Attending support groups, planning activities with family or even just a weekly phone call to a friend can help alleviate depression.
Credit: Mascha Tace/Shutterstock<p>Although maintaining relationships can help you cope, it can also be one of the most difficult things to do when you're experiencing depression.</p><p>As Dr. Jennifer L. Payne (an assistant professor/co-director of the Women's Mood Disorders Center at Johns Hopkins Hospital in Baltimore) <a href="https://www.everydayhealth.com/hs/major-depression/staying-socially-active-with-depression/" target="_blank" rel="noopener noreferrer">tells Everyday Health</a>: "One of the common symptoms of depression is social isolation." </p><p>Payne goes on to explain that you can "soak up some energy" by simply being around other people, moving around, and staying active.</p><p><strong>Creating a daily schedule and planning activities ensures action. </strong></p><p>While it may be easy to turn down last-minute plans, it's more difficult to cancel plans you've already committed to with friends and family. While it's important not to overwhelm yourself with a packed schedule, creating a minimal daily schedule that involves seeing friends and family or doing activities that you've previously enjoyed can ensure you stay active and often makes you feel more accomplished at the end of each day. </p><p><strong>Support groups and social networking with people who understand. </strong></p><p>While depression can very easily make you feel isolated and alone, surrounding yourself with others who may be struggling with depression as well can help in multiple ways. You will have peer support from people who relate to how you're feeling plus the added benefit of being around people, which can raise your spirits. </p><p><strong>Keeping a journal (and setting goals) can help you feel accomplished. </strong></p><p>Keep a thought journal and detail certain daily or weekly goals (such as a plan to call a friend on Monday or to visit your local coffee shop for a change of scenery on Thursday). These small, achievable goals not only get you out of the house and/or interacting with others, but they also provide a sense of accomplishment and satisfaction once they are complete. </p><p><strong>Random acts of kindness, such as volunteering, will make you feel good. </strong></p><p><a href="https://bigthink.com/mind-brain/kindness-benefits-james-doty?utm_term=Autofeed&utm_medium=Social&utm_source=Twitter#Echobox=1596517476" target="_self">Being kind is good for your health</a> in many different ways. Doing something nice for others can boost your serotonin levels. Serotonin is a neurotransmitter that is responsible for feelings of satisfaction and well-being. Similar to exercise, kindness, and altruism can also release endorphins, creating a <a href="https://www.quietrev.com/6-science-backed-ways-being-kind-is-good-for-your-health/#:~:text=Kindness%20releases%20feel%2Dgood%20hormones&text=Doing%20nice%20things%20for%20others,as%20a%20%E2%80%9Chelper's%20high.%E2%80%9D" target="_blank" rel="noopener noreferrer">temporary sense of euphoria</a> that can help combat depressive symptoms. </p>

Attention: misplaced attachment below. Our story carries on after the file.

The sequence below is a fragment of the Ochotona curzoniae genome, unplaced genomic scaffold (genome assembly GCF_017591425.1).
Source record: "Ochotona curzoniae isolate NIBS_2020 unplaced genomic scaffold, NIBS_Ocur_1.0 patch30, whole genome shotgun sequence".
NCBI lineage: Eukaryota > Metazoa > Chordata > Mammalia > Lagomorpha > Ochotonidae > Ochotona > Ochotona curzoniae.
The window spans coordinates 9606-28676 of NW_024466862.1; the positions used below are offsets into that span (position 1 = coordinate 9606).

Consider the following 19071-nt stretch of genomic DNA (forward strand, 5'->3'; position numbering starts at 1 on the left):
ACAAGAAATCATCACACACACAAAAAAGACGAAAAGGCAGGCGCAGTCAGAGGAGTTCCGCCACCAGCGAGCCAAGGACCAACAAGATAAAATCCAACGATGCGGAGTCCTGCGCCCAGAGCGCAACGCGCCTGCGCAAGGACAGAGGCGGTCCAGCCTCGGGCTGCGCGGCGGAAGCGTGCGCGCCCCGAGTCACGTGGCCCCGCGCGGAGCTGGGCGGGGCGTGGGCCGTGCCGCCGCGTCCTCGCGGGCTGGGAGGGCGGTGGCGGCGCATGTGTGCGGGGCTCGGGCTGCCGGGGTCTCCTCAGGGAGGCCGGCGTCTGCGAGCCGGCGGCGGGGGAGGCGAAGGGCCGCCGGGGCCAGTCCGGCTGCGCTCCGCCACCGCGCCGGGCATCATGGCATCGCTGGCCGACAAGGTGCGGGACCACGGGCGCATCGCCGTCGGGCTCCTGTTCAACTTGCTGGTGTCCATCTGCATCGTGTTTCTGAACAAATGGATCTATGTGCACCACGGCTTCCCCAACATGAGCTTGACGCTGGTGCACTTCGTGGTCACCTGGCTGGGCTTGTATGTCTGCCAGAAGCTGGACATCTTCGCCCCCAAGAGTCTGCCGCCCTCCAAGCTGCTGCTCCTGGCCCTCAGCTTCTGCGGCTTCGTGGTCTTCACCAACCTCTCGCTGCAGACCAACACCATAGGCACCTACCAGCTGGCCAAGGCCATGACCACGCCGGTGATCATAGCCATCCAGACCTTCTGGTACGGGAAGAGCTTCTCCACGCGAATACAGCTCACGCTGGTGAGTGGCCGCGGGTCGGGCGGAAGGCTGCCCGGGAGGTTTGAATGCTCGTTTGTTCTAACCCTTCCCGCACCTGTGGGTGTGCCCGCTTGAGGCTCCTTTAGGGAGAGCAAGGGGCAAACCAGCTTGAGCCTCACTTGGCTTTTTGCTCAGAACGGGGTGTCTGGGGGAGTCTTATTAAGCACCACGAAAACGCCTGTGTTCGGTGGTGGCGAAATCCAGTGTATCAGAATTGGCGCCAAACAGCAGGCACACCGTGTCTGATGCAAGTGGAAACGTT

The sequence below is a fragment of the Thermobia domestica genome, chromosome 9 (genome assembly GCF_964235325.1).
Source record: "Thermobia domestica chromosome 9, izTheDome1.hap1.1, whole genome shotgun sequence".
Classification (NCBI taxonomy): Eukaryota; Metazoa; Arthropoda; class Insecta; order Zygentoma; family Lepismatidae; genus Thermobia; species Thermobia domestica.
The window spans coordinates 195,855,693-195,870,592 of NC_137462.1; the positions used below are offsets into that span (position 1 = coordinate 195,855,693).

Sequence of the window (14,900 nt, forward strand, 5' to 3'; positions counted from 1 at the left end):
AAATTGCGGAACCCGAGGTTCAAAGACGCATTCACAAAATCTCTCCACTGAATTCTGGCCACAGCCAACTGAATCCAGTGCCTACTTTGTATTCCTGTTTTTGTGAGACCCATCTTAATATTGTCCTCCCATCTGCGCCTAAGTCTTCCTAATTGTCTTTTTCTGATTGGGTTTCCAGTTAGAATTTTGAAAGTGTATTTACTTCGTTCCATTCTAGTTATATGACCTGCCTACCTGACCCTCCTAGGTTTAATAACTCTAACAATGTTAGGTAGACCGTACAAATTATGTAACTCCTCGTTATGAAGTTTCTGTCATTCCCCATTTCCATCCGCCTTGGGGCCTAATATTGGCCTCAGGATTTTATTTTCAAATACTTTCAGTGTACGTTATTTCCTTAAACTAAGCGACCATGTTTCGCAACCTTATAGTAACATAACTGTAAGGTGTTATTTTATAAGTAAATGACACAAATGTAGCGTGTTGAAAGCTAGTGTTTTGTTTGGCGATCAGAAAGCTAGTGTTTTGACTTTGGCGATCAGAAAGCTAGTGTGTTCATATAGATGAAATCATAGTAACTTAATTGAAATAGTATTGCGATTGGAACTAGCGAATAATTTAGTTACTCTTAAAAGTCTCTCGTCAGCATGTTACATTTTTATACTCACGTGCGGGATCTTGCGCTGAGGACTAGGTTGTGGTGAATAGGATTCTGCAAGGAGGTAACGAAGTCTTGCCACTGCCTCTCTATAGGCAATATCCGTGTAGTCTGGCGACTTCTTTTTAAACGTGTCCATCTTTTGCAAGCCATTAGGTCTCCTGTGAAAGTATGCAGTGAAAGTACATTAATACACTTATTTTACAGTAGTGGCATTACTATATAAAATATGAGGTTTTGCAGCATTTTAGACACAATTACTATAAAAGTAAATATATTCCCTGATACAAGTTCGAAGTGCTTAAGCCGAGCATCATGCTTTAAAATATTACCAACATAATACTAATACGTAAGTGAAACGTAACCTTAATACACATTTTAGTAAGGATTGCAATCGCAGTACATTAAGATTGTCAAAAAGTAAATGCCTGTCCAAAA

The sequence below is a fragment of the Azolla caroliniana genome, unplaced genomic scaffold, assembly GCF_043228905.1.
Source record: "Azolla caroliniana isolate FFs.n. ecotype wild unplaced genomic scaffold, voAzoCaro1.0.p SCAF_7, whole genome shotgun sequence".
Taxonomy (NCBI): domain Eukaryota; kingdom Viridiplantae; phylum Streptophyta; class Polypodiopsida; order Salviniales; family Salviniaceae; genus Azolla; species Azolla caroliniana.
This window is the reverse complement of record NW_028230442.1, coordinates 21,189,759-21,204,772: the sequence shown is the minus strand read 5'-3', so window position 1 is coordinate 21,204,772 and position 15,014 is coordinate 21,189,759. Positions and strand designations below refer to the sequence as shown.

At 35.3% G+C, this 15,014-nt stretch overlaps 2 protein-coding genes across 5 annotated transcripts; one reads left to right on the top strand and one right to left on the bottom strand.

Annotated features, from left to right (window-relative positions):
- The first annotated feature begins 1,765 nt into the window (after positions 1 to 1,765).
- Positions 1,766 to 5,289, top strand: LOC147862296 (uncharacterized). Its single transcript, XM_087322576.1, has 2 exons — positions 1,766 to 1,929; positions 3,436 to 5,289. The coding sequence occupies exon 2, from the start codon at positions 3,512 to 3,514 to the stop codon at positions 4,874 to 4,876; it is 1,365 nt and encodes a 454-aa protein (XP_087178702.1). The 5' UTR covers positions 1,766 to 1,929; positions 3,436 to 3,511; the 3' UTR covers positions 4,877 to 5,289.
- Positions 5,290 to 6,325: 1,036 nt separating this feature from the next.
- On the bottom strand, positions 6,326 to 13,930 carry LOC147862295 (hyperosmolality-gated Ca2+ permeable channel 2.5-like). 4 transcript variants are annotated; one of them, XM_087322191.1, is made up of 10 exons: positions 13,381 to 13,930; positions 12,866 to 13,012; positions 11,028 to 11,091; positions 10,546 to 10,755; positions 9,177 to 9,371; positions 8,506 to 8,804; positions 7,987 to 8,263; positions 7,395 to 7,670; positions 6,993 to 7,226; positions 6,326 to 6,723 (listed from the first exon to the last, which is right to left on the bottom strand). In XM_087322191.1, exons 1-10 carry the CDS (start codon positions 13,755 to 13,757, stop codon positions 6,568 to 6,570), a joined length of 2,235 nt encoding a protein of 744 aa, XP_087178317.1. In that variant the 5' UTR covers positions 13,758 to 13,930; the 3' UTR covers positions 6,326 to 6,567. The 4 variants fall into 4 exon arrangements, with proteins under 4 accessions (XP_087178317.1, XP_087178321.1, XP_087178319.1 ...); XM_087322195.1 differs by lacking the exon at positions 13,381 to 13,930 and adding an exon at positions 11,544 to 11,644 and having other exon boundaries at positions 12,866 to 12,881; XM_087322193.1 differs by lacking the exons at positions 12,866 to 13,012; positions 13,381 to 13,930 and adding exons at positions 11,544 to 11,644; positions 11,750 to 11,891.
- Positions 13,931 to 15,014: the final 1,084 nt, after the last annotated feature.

Researchers have just discovered the remains of a hybrid human.
90,000 years ago, a young girl lived in a cave in the Altai mountains in southern Siberia. Her life was short; she died in her early teens, but she stands at a unique point in human evolution. She is the first known hybrid of two different kinds of ancient humans: the Neanderthals and the Denisovans.
Physicists create quantum entanglement, making two distant objects behave as one.